Emily Badger is a former staff writer at CityLab. Her work has previously appeared in Pacific Standard, GOOD, The Christian Science Monitor, and The New York Times. She lives in the Washington, D.C. area.
The quirky allure of photographing mass transport in the urban wild.
We know a lot of bus lovers at Atlantic Cities, people who research buses, people who play with bus data just for kicks, people who commute by bus as a civic statement. But this one is new to us: people who capture and collect photos of buses spotted in the urban wild as if they were some exotic or celebrity species.
This is apparently an actual thing done by hundreds of people in Hong Kong (according to the headcount of the 800-member strong BusFanWorld.org). The Wall Street Journal just published a delightful piece about the quirky hobby:
While bus fans express their love of a good ride in different ways, for many, the real purpose is to show off their artwork—thousands of pictures of buses, head on, turning, in profile and occasionally from above. The problem is there are a limited number of models roaming the city's streets and only so many ways to shoot a bus.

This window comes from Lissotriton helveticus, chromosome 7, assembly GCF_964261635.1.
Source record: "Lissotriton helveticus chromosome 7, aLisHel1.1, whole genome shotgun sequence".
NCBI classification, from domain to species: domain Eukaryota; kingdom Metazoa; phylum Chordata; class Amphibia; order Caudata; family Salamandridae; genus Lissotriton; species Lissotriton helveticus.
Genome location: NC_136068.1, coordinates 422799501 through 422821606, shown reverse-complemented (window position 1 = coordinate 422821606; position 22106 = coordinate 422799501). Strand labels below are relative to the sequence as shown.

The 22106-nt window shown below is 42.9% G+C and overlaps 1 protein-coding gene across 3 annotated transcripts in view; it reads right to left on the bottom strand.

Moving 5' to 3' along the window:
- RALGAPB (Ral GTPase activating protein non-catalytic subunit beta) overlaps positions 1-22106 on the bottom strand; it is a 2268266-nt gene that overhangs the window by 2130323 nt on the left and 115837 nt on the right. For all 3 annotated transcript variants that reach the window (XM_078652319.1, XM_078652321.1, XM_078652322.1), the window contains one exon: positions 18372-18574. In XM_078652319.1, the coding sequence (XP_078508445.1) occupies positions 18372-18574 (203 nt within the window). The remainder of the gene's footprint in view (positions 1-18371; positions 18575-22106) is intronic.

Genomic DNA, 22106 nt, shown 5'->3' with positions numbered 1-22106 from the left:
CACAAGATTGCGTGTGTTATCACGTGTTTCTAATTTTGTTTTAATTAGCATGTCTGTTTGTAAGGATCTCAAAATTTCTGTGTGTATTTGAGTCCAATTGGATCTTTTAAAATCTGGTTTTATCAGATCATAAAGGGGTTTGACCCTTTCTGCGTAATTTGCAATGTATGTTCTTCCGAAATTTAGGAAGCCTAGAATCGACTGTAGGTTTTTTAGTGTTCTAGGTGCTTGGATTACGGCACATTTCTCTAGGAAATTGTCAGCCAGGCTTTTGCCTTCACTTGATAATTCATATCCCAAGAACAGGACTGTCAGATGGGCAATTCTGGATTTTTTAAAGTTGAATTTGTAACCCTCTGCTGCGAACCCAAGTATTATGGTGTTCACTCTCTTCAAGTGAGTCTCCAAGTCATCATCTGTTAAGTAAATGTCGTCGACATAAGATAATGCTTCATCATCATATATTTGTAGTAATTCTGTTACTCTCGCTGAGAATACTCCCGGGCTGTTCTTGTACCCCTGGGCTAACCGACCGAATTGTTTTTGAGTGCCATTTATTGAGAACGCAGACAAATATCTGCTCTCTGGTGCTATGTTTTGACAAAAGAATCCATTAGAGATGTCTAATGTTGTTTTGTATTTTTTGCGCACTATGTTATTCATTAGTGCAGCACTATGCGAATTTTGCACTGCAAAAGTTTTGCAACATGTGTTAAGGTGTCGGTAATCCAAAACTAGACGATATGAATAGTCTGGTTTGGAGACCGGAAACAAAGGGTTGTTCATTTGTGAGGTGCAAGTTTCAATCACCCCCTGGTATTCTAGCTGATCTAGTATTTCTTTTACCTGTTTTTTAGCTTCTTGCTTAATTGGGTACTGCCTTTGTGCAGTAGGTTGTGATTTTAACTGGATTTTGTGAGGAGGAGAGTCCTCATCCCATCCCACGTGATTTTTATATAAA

To make their portraits stand out, the bus fans plan their shots with the precision of wildlife photographers shooting a lion hunt. They seek out the ideal location and wait for the light to be just right, occasionally bolting into traffic to capture the perfect moment.
The pastime sounds sort of like trainspotting, if you remove all the romance and engineering marvel of trains. For many of these enthusiasts, the point seems to be to spot all of the models of a given double-decker make, or all of the wrap-around ads that redecorate a single vehicle. Bonus points for optimal lighting, full-frame shots and rare sightings ("In one photograph that he especially prizes, [Philip Chan] was able to capture a bus with a Nikon ad featuring pop star Joey Yung juxtaposed against a billboard at a bus stop featuring the same advertisement").
If you're interested in following this insight down a fascinating Internet wormhole on a Monday morning, we also recommend the Wikipedia page for "bus spotting," these YouTube videos of said buses in action, and the Chinese-language magazine Bus Focus (includes "articles about bus routes history, bus gossips, bus fans’ special interests").
Top image via BusFanWorld.org.